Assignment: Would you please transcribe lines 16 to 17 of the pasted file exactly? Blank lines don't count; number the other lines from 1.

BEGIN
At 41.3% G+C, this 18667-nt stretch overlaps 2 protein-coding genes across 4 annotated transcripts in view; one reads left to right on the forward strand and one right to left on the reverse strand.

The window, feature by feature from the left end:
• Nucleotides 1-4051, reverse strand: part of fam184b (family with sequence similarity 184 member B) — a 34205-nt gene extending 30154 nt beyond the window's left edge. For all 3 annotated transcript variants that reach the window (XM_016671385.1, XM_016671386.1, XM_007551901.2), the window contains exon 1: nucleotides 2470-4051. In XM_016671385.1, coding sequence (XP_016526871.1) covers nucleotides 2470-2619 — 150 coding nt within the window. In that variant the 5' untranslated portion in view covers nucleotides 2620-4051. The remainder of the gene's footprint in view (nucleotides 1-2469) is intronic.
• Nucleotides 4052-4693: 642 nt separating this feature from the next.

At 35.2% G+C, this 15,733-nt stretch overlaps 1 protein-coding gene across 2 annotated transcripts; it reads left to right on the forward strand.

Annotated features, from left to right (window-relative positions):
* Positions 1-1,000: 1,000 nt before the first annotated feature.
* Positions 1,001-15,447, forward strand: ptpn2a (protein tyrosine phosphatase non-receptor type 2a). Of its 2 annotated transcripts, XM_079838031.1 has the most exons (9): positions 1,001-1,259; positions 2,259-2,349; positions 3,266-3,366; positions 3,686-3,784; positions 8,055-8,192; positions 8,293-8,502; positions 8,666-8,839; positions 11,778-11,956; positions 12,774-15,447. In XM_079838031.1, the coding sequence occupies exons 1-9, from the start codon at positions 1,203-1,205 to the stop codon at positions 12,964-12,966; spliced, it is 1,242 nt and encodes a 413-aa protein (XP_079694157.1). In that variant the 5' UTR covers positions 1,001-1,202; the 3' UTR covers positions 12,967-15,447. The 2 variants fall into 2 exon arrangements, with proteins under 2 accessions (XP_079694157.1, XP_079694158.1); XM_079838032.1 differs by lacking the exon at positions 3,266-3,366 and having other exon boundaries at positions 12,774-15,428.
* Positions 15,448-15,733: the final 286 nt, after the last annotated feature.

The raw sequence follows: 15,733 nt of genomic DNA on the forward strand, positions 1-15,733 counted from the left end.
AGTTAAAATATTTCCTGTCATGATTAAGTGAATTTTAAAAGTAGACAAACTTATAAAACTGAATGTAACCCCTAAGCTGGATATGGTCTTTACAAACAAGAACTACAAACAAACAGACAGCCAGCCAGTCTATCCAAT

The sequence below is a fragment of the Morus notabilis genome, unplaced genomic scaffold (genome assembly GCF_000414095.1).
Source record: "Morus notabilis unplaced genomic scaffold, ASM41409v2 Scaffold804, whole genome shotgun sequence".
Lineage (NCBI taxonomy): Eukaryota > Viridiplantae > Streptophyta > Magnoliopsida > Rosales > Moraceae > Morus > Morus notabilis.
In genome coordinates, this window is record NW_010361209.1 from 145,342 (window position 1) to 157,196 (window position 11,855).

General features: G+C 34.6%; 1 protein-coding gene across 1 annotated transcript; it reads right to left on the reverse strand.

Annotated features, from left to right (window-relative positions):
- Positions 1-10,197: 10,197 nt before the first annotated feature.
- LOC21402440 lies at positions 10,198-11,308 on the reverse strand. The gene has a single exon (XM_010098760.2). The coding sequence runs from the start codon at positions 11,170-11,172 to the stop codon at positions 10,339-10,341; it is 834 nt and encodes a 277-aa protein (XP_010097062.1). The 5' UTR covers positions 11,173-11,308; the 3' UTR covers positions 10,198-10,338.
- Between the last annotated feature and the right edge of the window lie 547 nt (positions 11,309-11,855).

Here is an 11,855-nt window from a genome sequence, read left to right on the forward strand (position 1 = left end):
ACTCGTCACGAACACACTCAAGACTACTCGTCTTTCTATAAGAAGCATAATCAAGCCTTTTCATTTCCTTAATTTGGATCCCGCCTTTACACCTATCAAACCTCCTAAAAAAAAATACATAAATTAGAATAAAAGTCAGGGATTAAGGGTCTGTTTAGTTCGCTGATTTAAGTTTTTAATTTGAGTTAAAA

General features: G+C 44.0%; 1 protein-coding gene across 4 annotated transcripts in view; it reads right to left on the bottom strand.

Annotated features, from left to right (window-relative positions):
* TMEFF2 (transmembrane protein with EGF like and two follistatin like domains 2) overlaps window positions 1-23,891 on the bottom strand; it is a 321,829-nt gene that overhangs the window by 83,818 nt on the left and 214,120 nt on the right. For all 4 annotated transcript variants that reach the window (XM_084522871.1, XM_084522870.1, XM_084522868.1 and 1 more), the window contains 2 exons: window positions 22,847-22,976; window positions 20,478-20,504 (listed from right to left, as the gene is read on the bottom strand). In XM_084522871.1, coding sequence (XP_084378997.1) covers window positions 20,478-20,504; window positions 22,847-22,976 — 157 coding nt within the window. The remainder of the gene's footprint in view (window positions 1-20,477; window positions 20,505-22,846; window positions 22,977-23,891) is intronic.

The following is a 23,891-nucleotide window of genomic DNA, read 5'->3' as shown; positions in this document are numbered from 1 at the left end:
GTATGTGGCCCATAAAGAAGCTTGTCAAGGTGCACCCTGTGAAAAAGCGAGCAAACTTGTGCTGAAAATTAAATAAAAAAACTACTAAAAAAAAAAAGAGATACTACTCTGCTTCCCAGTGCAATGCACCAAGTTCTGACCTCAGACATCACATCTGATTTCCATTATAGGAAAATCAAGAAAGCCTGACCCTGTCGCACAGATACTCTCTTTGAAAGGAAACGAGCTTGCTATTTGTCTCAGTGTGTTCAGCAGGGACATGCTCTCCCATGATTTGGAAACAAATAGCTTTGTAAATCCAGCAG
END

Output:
General features: G+C 34.6%; 1 protein-coding gene across 1 annotated transcript; it reads right to left on the reverse strand.

Annotated features, from left to right (window-relative positions):